• a single adult carer (living with any additional adults in the household that have a disability and need continuous care)

Childcare bubbles

As well as the support bubble rules, the government in England also has a set of rules that apply to families with children under 14 (as well as to vulnerable adults).

They can form a childcare bubble with one other household to provide informal (unpaid and unregistered) childcare. This must always be between the same two households. They can provide the childcare in either or both of the homes from the two households.

And if you are single

  • Two single people each living alone could bubble
  • Someone in a houseshare could bubble - but their housemates wouldn't be allowed to form their own bubbles with other people

Full government guidelines for England are here.

What about Wales?

As of 9 November, two households of any size can form an exclusive bubble and meet in their own homes and gardens.

People in the same bubble can stay in each other's homes overnight. And they can meet up in groups of larger than four in some other outdoor places.

If you have been part of a temporary extended household during the firebreak period, or were in one before that, you are not required to stay in the same extended household. You can make a new bubble, instead. However, once you have agreed and joined that new extended household, neither household can leave to form a new one.

What about Scotland?

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Under the five tier system in Scotland, people who live on their own or only with children under 18 can form an extended household with people from one other household.

This group of people can visit each other's homes and go inside. They do not have to stay 2m (6ft) apart and can stay overnight.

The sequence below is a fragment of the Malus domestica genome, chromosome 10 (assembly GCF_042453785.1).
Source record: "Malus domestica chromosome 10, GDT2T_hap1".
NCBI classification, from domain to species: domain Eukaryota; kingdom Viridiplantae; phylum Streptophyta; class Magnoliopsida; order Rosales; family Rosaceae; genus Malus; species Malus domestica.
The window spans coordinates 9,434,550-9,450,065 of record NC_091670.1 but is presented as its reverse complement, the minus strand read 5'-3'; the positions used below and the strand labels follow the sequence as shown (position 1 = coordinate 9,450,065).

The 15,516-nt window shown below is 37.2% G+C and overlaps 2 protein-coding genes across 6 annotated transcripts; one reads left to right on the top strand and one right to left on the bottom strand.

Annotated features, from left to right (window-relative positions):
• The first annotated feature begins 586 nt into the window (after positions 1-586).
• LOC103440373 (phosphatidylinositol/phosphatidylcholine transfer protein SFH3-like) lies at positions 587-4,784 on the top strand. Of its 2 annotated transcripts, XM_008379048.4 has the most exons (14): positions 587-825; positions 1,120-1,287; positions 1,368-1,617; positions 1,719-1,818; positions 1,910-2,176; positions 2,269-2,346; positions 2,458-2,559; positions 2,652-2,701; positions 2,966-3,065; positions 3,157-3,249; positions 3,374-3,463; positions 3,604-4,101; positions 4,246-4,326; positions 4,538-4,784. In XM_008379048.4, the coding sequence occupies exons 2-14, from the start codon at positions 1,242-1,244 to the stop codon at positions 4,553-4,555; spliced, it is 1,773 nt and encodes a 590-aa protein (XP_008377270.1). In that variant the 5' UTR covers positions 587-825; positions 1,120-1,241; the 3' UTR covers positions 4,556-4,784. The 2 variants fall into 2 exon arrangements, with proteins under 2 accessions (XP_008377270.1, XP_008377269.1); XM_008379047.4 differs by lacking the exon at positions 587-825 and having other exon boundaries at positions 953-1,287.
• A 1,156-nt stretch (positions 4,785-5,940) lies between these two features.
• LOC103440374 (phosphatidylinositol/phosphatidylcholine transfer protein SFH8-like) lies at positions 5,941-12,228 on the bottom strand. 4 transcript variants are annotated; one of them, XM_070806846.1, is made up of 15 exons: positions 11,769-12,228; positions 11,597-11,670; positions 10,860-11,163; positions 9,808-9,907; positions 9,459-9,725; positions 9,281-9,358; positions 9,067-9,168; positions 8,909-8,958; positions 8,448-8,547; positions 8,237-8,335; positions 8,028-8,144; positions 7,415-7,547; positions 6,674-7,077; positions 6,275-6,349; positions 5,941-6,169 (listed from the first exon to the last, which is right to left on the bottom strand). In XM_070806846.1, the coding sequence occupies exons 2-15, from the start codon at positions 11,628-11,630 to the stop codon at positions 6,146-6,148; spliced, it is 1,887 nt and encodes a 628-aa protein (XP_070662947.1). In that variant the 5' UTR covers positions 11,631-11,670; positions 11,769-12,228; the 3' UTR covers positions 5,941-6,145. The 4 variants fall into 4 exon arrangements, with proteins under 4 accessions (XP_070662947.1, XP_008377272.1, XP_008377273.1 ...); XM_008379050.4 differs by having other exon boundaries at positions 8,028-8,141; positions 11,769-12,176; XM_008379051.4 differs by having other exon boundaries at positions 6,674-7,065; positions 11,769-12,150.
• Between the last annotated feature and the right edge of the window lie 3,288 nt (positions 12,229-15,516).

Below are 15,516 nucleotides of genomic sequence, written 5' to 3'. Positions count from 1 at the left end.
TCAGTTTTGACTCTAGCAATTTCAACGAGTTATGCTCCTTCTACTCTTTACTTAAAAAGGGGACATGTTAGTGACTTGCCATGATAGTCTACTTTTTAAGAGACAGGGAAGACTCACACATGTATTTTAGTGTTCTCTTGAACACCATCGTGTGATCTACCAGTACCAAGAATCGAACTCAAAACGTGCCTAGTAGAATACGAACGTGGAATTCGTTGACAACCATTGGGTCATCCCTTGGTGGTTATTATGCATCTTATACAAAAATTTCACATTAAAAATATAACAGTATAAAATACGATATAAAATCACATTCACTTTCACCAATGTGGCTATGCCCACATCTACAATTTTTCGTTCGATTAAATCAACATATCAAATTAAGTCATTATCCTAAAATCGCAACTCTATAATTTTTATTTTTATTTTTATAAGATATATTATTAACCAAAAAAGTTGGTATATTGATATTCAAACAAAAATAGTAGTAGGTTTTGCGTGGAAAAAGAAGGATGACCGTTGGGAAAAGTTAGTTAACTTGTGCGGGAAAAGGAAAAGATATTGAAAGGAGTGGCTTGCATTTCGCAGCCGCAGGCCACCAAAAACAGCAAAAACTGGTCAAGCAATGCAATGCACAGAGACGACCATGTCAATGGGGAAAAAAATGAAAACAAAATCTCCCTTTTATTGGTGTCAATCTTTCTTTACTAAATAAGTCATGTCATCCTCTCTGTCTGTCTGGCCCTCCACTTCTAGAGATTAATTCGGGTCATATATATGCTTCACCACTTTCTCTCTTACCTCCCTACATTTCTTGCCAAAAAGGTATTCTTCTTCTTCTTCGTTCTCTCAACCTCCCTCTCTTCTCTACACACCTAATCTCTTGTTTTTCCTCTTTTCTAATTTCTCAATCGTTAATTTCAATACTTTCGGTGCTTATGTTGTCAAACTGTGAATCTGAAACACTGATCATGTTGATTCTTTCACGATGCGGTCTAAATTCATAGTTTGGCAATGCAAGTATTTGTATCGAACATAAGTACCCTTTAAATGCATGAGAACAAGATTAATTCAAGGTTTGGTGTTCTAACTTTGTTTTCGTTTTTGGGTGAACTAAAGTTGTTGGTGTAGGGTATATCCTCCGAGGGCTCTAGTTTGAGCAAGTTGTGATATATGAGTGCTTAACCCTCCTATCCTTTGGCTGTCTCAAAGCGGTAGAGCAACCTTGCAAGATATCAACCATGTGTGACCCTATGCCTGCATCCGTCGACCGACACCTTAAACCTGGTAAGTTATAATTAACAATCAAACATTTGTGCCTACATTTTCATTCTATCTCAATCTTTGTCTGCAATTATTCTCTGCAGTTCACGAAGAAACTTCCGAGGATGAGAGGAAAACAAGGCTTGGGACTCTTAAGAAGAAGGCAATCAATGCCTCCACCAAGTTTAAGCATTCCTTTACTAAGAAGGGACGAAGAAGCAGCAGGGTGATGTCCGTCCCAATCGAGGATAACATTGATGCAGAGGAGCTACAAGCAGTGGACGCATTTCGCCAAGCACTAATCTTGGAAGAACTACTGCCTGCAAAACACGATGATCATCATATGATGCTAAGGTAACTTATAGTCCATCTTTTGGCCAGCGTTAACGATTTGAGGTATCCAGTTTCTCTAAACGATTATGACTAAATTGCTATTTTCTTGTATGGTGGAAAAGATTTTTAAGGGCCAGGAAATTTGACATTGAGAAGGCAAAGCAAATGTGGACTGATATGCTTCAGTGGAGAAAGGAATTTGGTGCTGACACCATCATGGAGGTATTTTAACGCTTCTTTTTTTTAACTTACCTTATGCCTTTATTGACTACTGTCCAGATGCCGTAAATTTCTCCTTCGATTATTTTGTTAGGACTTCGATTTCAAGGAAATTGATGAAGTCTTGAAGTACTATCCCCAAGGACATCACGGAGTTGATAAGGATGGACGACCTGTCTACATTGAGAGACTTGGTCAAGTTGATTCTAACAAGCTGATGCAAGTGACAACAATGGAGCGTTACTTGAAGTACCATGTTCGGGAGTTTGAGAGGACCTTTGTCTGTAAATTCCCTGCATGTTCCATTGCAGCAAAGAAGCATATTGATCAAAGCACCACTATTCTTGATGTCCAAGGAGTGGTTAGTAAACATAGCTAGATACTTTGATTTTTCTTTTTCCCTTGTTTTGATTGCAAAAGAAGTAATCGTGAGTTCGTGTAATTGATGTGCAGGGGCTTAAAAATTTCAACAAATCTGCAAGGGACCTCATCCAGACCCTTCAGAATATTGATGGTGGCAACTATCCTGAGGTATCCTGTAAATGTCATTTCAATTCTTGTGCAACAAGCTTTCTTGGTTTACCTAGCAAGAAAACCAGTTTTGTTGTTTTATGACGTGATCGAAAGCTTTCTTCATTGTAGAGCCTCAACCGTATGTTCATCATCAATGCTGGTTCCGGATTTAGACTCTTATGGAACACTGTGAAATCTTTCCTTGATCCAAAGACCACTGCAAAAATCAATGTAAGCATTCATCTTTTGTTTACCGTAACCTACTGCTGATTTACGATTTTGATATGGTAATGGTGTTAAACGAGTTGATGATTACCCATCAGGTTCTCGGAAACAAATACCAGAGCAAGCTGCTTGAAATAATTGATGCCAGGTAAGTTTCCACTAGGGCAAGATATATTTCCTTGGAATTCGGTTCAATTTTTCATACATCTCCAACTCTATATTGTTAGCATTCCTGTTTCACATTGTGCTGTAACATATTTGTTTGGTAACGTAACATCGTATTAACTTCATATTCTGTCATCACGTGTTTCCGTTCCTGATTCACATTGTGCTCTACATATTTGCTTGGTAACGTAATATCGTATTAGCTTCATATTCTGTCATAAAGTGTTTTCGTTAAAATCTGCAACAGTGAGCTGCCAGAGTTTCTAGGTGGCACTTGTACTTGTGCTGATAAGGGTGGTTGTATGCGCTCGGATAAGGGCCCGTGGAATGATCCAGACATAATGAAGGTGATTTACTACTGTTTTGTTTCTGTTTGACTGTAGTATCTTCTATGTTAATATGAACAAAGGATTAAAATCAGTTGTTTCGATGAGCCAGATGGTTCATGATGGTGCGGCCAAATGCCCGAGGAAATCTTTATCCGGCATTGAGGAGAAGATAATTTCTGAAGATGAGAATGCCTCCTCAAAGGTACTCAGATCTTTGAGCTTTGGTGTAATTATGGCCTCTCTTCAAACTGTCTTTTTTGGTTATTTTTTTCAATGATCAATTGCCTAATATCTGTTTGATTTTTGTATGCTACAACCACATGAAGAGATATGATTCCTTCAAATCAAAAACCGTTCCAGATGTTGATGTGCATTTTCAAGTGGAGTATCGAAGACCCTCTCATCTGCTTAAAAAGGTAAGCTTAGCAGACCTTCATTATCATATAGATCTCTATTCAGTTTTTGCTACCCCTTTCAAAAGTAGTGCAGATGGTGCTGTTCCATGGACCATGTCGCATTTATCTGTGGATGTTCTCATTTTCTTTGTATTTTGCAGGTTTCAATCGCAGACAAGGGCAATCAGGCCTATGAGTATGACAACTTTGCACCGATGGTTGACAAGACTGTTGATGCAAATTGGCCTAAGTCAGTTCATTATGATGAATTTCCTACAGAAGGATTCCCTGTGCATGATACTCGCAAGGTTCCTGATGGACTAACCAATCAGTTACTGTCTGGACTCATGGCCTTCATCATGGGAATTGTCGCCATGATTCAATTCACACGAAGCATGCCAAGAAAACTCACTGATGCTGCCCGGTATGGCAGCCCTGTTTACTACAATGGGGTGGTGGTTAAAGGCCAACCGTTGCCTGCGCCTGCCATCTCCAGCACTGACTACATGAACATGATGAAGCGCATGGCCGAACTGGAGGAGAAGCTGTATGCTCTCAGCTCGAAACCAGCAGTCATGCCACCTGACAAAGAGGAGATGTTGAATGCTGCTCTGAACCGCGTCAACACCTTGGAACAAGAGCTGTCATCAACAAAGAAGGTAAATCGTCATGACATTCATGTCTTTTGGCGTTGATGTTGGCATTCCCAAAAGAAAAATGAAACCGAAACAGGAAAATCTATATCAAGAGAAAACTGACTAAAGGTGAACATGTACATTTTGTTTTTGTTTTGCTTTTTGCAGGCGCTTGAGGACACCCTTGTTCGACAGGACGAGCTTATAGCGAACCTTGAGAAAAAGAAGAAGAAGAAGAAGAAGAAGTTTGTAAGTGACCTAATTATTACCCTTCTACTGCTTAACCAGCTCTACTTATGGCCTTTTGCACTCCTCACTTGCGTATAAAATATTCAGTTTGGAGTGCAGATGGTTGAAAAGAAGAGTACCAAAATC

People in extended households are counted as one household, and so can continue to meet and socialise with each other despite general restrictions on households mixing.

Couples who do not live together can also form an extended household, which can include any children they each live with.

A household must not form an extended household with more than one other. However, one of them can end the arrangement at any time, and - as long as they wait at least 14 days - then form a new extended household with someone else.

If any member of an extended household develops symptoms or tests positive for Covid, everyone in the bubble must self-isolate.

What about Northern Ireland?

Two households of any size can form a support bubble.

The members can spend time indoors and stay overnight with each other.

Under the latest restrictions, these bubbles are limited to a maximum of 10 people, including children, at any one time.

What about bubbles in schools?

Schools are using year group and/or class bubbles to support social distancing and reduce close contact between pupils as much as possible.

Maintaining distinct groups which do not mix makes it quicker and easier when a positive case occurs to identify those who may need to self-isolate and minimise their number.

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  • What are the rules where I live?